We work regularly with local government offices, and they can often have closures due to holidays or weather. We have no authority when it comes to how long paperwork or customs takes to process for pets, so we must be patient.

We also regularly use FedEx to ship endorsed paperwork from the USDA back to vet offices or our local team. Unfortunately, we cannot control if there are shipping delays due to staff, holidays or inclement weather. In some cases, paperwork may be delayed in getting back to you or us due to FedEx shipping issues. In the event that this occurs, we will work with you to make alternate arrangements for new health certificates, transportation, boarding, or flights.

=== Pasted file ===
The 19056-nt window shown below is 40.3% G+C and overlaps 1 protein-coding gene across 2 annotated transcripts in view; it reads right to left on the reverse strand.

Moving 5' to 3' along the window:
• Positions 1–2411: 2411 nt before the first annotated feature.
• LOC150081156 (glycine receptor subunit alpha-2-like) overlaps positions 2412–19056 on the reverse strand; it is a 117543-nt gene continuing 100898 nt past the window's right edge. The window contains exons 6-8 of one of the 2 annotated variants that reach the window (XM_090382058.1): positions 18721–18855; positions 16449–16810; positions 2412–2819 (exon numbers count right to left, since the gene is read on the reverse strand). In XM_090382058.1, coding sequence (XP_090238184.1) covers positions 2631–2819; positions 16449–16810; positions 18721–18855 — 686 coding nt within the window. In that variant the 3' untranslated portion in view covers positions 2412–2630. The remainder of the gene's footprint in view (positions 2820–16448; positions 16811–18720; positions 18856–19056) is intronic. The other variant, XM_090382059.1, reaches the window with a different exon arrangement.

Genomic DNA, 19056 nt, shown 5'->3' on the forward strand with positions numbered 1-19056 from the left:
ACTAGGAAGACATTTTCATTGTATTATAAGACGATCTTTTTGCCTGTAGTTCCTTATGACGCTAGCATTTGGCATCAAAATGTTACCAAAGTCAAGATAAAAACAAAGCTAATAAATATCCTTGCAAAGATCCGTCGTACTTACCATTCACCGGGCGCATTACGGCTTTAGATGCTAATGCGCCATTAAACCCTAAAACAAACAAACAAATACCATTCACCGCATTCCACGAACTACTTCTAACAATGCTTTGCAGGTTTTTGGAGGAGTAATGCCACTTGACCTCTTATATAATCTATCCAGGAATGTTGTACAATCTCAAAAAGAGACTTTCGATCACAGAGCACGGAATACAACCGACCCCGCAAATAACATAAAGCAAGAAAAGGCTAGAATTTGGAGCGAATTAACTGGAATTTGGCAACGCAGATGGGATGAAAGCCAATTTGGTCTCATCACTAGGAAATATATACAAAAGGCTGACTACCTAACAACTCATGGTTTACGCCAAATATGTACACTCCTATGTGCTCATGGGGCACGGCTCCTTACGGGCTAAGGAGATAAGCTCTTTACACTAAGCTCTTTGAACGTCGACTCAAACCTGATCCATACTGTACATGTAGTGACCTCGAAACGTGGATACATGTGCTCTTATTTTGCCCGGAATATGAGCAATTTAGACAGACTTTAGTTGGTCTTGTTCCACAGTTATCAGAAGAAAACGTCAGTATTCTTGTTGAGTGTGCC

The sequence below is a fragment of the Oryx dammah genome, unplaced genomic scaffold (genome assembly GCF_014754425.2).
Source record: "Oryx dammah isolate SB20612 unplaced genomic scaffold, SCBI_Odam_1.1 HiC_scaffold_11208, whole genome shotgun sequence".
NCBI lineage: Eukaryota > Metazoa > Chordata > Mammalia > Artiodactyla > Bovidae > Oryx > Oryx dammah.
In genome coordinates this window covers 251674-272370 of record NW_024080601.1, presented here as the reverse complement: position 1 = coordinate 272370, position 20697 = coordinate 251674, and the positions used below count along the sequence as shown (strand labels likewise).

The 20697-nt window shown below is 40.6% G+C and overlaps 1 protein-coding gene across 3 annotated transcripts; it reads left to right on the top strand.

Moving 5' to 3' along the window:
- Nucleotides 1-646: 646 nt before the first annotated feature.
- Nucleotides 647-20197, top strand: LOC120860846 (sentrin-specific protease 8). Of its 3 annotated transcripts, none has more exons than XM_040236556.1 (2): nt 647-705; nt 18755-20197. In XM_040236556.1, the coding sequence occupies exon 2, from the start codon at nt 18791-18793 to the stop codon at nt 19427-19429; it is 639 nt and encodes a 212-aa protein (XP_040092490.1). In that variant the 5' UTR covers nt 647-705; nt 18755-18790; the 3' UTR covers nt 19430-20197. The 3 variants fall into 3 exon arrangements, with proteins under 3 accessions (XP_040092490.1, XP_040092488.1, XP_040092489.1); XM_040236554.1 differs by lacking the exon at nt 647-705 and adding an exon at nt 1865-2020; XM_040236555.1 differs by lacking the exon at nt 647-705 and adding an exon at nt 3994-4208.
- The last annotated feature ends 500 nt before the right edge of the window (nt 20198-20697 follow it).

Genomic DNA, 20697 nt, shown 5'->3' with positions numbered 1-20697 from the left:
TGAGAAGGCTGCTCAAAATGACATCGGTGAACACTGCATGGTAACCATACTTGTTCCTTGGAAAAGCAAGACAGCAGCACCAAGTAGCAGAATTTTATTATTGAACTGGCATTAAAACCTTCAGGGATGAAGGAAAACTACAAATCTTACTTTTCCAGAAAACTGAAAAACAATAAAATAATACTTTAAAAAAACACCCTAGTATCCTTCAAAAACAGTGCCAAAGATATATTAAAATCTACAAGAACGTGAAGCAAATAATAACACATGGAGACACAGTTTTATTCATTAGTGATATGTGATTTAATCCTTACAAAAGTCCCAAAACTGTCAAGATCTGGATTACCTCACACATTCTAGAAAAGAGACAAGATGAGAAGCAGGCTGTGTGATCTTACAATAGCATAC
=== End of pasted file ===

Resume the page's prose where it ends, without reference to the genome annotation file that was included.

Ways You Can Be Prepared

Even when everything is picture-perfect and ready to go, sometimes mishaps can occur. Here are some things you can to do ensure your pet's travels go as smoothly as possible:

  • Have serious discussions with your vet about your pet's medical history, medications, breed, and overall health to make sure airline travel is the best option for them.
  • Notify us immediately if your pet has any medical issues or pre-existing health conditions.
  • Make sure your pet is fully compliant with all of your destination country's pet import regulations and make copies of everything!
  • Acclimate your pet to their travel kennel well in advance so that they are comfortable on the day of travel. 
  • NEVER sedate your pet when they are traveling.
  • Be understanding. We are all on the same team and have the same goal - your pet's safe transportation to their new home. Let's all work together to make that happen and we will get through any hiccups along the way.